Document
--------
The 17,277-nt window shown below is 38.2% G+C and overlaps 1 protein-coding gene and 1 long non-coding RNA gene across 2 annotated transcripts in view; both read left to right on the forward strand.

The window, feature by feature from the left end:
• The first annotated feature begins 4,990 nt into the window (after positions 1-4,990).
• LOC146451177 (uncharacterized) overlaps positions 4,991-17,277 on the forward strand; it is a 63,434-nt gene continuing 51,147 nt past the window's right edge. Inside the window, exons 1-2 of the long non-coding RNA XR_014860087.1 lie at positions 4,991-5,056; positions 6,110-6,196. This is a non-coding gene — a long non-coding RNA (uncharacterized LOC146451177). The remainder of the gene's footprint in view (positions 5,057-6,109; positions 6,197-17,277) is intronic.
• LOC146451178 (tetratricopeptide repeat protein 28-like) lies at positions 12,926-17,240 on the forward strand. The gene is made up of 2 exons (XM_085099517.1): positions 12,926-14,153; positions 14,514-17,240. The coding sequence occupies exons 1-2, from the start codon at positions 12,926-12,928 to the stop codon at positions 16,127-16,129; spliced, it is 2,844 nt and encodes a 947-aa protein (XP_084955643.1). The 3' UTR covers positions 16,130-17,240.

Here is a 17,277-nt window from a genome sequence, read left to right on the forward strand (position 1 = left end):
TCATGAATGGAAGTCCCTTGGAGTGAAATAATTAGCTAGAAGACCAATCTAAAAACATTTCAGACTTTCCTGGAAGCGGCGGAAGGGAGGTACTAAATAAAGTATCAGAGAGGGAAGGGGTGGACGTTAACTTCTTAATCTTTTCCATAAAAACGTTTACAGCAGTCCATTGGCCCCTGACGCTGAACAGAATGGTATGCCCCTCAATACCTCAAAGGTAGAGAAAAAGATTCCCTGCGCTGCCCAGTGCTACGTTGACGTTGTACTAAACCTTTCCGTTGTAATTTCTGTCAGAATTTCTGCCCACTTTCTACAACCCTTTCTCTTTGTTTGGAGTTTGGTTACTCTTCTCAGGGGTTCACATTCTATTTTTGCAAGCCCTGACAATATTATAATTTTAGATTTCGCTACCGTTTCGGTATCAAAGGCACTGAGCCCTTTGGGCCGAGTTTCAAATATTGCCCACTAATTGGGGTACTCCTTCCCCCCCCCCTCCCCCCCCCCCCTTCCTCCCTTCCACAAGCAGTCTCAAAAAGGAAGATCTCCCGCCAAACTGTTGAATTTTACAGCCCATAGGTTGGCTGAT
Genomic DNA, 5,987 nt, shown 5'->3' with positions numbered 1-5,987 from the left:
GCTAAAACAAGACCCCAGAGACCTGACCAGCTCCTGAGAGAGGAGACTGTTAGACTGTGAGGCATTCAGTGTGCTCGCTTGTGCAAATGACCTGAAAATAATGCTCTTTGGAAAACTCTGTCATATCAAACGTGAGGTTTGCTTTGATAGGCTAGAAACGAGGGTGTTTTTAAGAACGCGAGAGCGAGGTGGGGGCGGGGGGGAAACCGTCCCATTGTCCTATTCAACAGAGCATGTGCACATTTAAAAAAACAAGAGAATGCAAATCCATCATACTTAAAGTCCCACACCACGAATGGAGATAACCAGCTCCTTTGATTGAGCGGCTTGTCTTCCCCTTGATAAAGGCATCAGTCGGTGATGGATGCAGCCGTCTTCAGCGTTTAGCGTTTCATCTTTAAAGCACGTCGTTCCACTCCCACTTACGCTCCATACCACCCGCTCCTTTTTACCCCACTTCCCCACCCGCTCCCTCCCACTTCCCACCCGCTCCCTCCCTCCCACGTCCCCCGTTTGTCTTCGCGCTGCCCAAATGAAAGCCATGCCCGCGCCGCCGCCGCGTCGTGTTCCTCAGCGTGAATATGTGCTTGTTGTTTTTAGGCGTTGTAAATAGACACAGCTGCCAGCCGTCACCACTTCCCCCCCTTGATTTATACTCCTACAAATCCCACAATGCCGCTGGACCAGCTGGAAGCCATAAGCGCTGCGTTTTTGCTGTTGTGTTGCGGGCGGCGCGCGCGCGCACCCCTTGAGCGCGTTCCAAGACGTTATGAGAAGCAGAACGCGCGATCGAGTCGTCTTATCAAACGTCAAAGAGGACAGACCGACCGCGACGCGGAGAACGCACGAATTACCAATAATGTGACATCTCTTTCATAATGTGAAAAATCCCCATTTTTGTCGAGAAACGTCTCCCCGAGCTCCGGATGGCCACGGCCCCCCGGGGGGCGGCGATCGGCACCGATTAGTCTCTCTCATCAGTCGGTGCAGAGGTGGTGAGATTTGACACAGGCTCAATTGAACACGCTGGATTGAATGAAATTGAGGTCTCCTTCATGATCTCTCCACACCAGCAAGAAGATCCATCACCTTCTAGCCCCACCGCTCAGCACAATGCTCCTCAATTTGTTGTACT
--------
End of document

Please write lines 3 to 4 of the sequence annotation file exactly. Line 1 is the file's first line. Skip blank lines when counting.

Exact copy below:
• The first annotated feature begins 4,990 nt into the window (after positions 1-4,990).
• LOC146451177 (uncharacterized) overlaps positions 4,991-17,277 on the forward strand; it is a 63,434-nt gene continuing 51,147 nt past the window's right edge. Inside the window, exons 1-2 of the long non-coding RNA XR_014860087.1 lie at positions 4,991-5,056; positions 6,110-6,196. This is a non-coding gene — a long non-coding RNA (uncharacterized LOC146451177). The remainder of the gene's footprint in view (positions 5,057-6,109; positions 6,197-17,277) is intronic.